Support for voluntary and community sector highlighted in Assembly Budget debate

Monday 20 June saw a NI Assembly debate on budget allocations. The Bill is passing through the Assembly with accelerated passage in order to ensure departments receive their allocations before the summer recess. Alliance MLA Anna Lo used some of her ti

The South Belfast MLA began by saying that:

Many Members will agree that that sector plays a vital role in providing services to our community. It is not only innovative but effective and efficient, and it offers value for money. Unfortunately, it is also the easy target for many Departments when cutting funding to the many projects that currently operate. In many ways, the recession calls for more services in the voluntary sector, rather than less.”  

Ms Lo went on to say that many organisations were ‘in limbo’ waiting for funding decisions with some having laid off staff, reduced services or resorted to

... using their own reserves, if they have the resources, or trying to move money around different projects to try to make ends meet. Many have also had to go to the banks for overdrafts, and we have to remember that the interest they pay on overdrafts cannot be recouped from the Departments.”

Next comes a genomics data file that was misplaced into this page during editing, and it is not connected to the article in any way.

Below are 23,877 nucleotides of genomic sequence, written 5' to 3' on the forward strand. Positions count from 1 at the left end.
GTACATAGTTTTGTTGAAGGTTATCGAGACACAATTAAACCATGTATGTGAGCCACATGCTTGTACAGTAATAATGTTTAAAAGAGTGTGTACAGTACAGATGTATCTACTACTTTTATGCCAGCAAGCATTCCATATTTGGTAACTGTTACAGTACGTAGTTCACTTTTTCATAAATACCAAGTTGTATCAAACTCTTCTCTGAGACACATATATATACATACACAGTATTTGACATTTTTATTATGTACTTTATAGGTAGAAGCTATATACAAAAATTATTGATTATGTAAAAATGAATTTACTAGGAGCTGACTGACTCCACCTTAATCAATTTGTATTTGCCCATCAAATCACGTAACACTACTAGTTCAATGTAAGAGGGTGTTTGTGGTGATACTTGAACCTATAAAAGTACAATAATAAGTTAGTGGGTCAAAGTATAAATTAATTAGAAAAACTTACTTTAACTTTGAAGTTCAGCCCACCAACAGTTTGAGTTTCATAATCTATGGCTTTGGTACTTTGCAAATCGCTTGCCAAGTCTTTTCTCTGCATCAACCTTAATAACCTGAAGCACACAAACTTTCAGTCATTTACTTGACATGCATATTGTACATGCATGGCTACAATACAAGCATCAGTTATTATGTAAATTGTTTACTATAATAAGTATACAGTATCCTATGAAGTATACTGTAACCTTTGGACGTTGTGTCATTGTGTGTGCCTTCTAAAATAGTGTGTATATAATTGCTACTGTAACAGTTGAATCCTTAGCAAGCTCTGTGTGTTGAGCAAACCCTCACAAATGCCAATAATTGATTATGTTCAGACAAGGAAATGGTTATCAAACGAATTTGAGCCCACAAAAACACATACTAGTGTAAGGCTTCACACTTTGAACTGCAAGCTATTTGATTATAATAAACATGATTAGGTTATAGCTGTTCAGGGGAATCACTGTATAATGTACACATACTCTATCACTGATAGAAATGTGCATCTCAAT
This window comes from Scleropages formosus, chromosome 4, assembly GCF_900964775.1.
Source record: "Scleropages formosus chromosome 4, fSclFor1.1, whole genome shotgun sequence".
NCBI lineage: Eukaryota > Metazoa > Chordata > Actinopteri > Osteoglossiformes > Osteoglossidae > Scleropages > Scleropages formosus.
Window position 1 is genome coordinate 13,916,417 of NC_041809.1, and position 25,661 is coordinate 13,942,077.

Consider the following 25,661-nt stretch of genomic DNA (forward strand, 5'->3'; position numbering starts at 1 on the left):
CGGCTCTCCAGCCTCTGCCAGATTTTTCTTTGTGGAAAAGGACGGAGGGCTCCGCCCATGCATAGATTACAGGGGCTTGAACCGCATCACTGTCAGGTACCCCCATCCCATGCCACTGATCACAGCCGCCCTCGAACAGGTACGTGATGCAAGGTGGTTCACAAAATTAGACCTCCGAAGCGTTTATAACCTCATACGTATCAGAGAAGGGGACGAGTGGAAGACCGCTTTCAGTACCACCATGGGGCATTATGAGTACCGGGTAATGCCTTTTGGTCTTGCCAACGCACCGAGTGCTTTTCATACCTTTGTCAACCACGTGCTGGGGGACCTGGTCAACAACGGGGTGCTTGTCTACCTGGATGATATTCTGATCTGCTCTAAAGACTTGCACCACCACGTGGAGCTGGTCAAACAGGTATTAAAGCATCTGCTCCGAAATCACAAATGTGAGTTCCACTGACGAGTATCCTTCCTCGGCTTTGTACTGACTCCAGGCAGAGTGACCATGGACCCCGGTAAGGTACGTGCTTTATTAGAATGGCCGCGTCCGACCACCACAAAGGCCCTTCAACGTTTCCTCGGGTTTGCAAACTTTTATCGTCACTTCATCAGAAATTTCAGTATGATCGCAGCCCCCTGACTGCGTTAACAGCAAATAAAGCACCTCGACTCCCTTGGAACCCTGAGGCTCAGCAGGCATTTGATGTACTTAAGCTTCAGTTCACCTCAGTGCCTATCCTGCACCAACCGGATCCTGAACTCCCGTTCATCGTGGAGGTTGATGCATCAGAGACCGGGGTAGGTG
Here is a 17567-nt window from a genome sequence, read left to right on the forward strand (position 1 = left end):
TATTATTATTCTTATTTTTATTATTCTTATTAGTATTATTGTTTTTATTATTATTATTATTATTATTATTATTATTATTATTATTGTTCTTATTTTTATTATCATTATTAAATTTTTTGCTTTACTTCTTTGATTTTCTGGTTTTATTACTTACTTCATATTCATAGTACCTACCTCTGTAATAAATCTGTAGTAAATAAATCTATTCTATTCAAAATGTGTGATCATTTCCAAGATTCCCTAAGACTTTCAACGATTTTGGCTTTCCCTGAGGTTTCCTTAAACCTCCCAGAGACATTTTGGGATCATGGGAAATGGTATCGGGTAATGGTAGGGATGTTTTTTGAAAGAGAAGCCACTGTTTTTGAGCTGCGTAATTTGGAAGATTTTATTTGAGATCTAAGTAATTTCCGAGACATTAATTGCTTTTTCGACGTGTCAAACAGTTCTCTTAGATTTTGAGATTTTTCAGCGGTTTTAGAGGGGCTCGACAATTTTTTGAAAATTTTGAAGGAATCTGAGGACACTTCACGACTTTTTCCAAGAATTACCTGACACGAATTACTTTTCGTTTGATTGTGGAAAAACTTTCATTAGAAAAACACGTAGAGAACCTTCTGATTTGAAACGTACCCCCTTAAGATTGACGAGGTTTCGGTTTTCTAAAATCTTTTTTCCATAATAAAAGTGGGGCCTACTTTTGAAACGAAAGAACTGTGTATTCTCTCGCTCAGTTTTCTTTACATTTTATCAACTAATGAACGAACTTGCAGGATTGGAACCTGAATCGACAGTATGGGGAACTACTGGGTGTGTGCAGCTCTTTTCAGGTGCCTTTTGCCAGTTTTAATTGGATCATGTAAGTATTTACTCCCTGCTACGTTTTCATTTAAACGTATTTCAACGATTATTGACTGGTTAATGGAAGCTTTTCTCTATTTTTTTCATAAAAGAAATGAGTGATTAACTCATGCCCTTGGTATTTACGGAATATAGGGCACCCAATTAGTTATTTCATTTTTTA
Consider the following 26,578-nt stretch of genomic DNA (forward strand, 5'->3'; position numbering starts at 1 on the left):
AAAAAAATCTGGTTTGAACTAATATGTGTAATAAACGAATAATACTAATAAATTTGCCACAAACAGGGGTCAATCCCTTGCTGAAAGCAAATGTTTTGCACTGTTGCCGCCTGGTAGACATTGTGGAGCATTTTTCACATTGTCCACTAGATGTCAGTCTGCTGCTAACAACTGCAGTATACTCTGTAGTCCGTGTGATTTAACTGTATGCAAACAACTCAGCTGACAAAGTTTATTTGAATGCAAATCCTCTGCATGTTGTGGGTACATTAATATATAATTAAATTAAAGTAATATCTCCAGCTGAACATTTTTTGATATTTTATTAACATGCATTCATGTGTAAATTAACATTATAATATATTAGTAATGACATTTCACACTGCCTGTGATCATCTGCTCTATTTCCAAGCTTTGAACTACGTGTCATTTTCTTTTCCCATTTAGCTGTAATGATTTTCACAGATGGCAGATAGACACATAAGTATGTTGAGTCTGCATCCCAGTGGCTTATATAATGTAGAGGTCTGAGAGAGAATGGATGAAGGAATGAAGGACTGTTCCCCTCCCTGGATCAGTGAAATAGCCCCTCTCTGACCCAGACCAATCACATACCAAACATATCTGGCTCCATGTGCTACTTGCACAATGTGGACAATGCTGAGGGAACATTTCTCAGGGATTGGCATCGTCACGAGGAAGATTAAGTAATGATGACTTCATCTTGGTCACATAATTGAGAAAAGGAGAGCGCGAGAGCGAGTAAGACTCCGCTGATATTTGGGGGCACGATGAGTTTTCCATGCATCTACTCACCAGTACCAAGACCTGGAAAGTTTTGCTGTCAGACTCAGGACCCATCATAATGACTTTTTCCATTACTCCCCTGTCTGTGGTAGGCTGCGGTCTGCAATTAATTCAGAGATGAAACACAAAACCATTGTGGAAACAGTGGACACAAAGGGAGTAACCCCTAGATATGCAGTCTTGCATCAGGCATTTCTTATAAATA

She added that she was aware that many organisations had been told not to complain too much as the funds would eventually come and noted that:

If department heads or officials were to tell their staff that they would not be paid until the end of June, I am sure that they would hear a lot of complaints from their staff, or the staff would all walk out of the offices. Being without pay for three months is unacceptable in any sector, but the voluntary sector is expected to get on with it.”   

Responding to the Alliance MLA’s comments, DFP Minister Sammy Wilson agreed with the importance of the role of the voluntary and community sector and added:

I do not believe that the voluntary sector is sustainable in its present form. Just as we look for better delivery from private contracts and from government, we must look for better delivery from the voluntary sector. However, one of the reasons for the four-year Budget is that the voluntary sector must have some certainty so that it can plan.”

Commenting on the debate, NICVA Chief Executive Seamus McAleavey said:

Through our Smart Solutions in Tough Times campaign, NICVA and our members in the voluntary and community sector have been calling on all departments to treat the sector fairly and make funding decisions based on the quality of the outcomes of the work of organisations.

"We believe that in the majority of cases voluntary and community organisations provide effective, efficient and value for money frontline services and the sector is happy to be judged on those merits. The comments from Anna Lo reflect the very real, practical difficulties many voluntary and community organisations are facing at the moment and it was important that they were brought to the attention of the Assembly and the Minister.”